ICOPE, based on the WHO Framework on integrated people-centred health services, has been developed in the context of populations around the world ageing rapidly. It enables health and long-term care systems-and the services within them-to respond optimally to the unique, varied and often complex needs of older people.
The package of tools includes: the ICOPE Implementation Framework (guidance for policy makers and programme managers to assess and measure the capacity of services and systems to deliver integrated care at the community level); the ICOPE Handbook, which describes practical care pathways to detect declines in intrinsic capacity and develop personalised care plans; and the ICOPE handbook App, which helps implement ICOPE in community care settings.
As people grow older, their health needs are likely to become more complex and chronic. However, existing health systems are fragmented and lack coordination, which makes it difficult to effectively address these needs. The WHO Integrated Care for Older People (ICOPE) package of tools offers an approach that helps key stakeholders in health and social care to understand, design, and implement a person-centred and coordinated model of care. By providing evidence-based tools and guidance specific to every level of care, ICOPE helps health systems support Healthy Ageing and maximise older people’s intrinsic capacity and functional ability.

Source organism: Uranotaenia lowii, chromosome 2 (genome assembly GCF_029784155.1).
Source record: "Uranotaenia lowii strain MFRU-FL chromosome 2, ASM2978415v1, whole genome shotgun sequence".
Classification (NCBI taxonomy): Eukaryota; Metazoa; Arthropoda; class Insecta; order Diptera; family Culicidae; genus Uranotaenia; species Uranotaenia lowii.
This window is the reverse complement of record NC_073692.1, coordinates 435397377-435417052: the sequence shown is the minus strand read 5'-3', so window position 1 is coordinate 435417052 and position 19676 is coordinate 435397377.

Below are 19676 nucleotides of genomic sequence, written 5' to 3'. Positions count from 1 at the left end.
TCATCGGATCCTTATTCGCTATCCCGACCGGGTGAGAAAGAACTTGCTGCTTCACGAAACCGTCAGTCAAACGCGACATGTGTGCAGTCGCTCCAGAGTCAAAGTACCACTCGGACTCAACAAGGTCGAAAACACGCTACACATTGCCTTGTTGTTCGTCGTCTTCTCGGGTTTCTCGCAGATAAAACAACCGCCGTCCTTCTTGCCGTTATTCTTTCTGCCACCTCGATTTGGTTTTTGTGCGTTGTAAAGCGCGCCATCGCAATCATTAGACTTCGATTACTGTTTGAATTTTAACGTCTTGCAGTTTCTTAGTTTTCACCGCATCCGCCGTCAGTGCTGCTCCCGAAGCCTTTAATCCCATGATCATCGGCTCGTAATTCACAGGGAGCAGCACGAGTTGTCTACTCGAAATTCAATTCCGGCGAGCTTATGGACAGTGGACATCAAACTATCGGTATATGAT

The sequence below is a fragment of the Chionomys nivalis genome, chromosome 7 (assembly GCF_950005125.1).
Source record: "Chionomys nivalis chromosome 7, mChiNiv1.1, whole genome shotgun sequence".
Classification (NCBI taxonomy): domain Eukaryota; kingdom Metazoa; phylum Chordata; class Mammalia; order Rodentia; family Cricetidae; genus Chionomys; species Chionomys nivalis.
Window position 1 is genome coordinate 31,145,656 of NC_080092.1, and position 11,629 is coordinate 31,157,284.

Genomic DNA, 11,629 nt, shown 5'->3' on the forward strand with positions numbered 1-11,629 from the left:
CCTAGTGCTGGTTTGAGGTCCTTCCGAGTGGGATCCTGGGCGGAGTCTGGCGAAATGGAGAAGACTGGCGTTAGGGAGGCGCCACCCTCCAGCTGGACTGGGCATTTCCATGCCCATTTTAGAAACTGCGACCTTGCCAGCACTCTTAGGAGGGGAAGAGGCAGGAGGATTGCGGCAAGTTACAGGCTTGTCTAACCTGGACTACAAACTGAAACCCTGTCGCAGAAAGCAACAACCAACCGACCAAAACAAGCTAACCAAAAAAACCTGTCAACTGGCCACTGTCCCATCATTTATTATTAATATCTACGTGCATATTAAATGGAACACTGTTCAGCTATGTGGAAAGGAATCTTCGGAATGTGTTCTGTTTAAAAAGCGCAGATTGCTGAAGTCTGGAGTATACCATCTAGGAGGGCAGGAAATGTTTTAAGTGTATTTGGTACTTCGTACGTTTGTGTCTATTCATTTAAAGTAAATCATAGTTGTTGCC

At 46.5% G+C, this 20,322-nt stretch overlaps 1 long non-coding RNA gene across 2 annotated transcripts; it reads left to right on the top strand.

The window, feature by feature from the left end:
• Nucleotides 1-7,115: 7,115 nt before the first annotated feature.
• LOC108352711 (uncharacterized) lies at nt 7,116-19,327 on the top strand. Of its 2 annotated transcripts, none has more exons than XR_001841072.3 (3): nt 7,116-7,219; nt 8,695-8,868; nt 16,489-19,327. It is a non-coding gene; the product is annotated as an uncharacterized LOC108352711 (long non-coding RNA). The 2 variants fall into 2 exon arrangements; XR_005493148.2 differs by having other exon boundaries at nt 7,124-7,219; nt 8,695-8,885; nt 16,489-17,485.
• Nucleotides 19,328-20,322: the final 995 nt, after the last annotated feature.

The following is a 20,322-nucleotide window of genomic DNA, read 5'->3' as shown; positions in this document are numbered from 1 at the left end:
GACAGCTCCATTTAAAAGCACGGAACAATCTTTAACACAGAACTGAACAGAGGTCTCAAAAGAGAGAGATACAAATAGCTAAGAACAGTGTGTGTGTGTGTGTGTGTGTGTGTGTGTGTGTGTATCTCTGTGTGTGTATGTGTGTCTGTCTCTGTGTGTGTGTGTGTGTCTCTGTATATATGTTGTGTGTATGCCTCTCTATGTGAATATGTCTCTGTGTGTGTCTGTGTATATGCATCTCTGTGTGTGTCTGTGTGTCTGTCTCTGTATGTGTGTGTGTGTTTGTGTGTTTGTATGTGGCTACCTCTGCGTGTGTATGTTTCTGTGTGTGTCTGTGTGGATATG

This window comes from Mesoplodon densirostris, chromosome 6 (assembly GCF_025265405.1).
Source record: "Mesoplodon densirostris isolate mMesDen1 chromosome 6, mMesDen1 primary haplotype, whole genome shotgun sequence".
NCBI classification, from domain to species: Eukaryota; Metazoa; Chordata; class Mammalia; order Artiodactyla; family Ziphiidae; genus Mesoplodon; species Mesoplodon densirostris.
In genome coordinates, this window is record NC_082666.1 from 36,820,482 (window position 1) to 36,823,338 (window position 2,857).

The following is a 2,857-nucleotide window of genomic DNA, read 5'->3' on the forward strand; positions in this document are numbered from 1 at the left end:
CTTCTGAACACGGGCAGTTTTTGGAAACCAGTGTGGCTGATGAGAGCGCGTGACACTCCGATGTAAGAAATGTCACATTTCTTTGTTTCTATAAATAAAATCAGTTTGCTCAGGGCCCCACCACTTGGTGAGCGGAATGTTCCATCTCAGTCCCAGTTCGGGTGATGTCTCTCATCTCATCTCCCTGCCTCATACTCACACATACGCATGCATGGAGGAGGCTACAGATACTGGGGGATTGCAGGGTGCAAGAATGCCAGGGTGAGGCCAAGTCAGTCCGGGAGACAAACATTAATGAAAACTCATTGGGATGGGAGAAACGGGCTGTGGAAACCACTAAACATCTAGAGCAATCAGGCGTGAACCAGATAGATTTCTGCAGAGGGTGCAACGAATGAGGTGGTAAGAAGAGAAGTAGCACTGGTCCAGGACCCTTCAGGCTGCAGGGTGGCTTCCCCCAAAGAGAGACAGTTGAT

Every older person, everywhere, should have access to high quality and person-centred health services. That's why the World Health Organization has published guidelines on Integrated Care for Older People.
Learn more here: https://www.who.int/ageing/health-systems/icope/en/ and here: https://www.who.int/ageing/publications/guidelines-icope/en/
Populations around the world are rapidly ageing. It will increase demand for primary health care and long-term care, require a larger and better trained health workforce and intensify the need for age-friendly environments. These investments can enable the many contributions of older people – whether it be within their family, to their local community or to society more broadly. Universal health coverage for older people means quality health services that are integrated and person-centered.
Societies that adapt to this changing demographic and invest in Healthy Ageing can enable individuals to live both longer and healthier lives and for societies to ...